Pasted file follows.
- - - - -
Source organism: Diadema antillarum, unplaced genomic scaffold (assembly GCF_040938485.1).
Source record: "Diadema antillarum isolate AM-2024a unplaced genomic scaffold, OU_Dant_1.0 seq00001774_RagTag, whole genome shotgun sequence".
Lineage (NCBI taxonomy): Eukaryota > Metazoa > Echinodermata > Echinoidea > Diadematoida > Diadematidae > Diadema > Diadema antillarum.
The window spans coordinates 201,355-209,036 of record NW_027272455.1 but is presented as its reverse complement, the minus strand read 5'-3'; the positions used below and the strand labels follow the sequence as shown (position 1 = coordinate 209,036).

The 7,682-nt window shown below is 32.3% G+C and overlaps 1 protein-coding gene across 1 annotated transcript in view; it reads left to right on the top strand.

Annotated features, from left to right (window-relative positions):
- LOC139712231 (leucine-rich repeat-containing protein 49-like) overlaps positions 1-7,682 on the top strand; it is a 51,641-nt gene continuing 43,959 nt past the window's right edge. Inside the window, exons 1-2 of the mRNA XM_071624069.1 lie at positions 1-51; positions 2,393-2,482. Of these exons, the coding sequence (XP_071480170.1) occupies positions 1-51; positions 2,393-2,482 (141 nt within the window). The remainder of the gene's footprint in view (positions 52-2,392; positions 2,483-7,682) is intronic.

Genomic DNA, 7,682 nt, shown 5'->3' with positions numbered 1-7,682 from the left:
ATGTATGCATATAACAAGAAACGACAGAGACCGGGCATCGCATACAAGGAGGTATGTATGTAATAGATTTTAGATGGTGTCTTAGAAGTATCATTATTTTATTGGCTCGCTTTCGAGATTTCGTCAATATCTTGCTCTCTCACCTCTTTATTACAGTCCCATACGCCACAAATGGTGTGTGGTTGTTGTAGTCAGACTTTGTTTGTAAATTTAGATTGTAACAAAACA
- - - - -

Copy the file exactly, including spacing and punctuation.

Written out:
Source organism: Diadema antillarum, unplaced genomic scaffold (assembly GCF_040938485.1).
Source record: "Diadema antillarum isolate AM-2024a unplaced genomic scaffold, OU_Dant_1.0 seq00001774_RagTag, whole genome shotgun sequence".
Lineage (NCBI taxonomy): Eukaryota > Metazoa > Echinodermata > Echinoidea > Diadematoida > Diadematidae > Diadema > Diadema antillarum.
The window spans coordinates 201,355-209,036 of record NW_027272455.1 but is presented as its reverse complement, the minus strand read 5'-3'; the positions used below and the strand labels follow the sequence as shown (position 1 = coordinate 209,036).

The 7,682-nt window shown below is 32.3% G+C and overlaps 1 protein-coding gene across 1 annotated transcript in view; it reads left to right on the top strand.

Annotated features, from left to right (window-relative positions):
- LOC139712231 (leucine-rich repeat-containing protein 49-like) overlaps positions 1-7,682 on the top strand; it is a 51,641-nt gene continuing 43,959 nt past the window's right edge. Inside the window, exons 1-2 of the mRNA XM_071624069.1 lie at positions 1-51; positions 2,393-2,482. Of these exons, the coding sequence (XP_071480170.1) occupies positions 1-51; positions 2,393-2,482 (141 nt within the window). The remainder of the gene's footprint in view (positions 52-2,392; positions 2,483-7,682) is intronic.

Genomic DNA, 7,682 nt, shown 5'->3' with positions numbered 1-7,682 from the left:
ATGTATGCATATAACAAGAAACGACAGAGACCGGGCATCGCATACAAGGAGGTATGTATGTAATAGATTTTAGATGGTGTCTTAGAAGTATCATTATTTTATTGGCTCGCTTTCGAGATTTCGTCAATATCTTGCTCTCTCACCTCTTTATTACAGTCCCATACGCCACAAATGGTGTGTGGTTGTTGTAGTCAGACTTTGTTTGTAAATTTAGATTGTAACAAAACA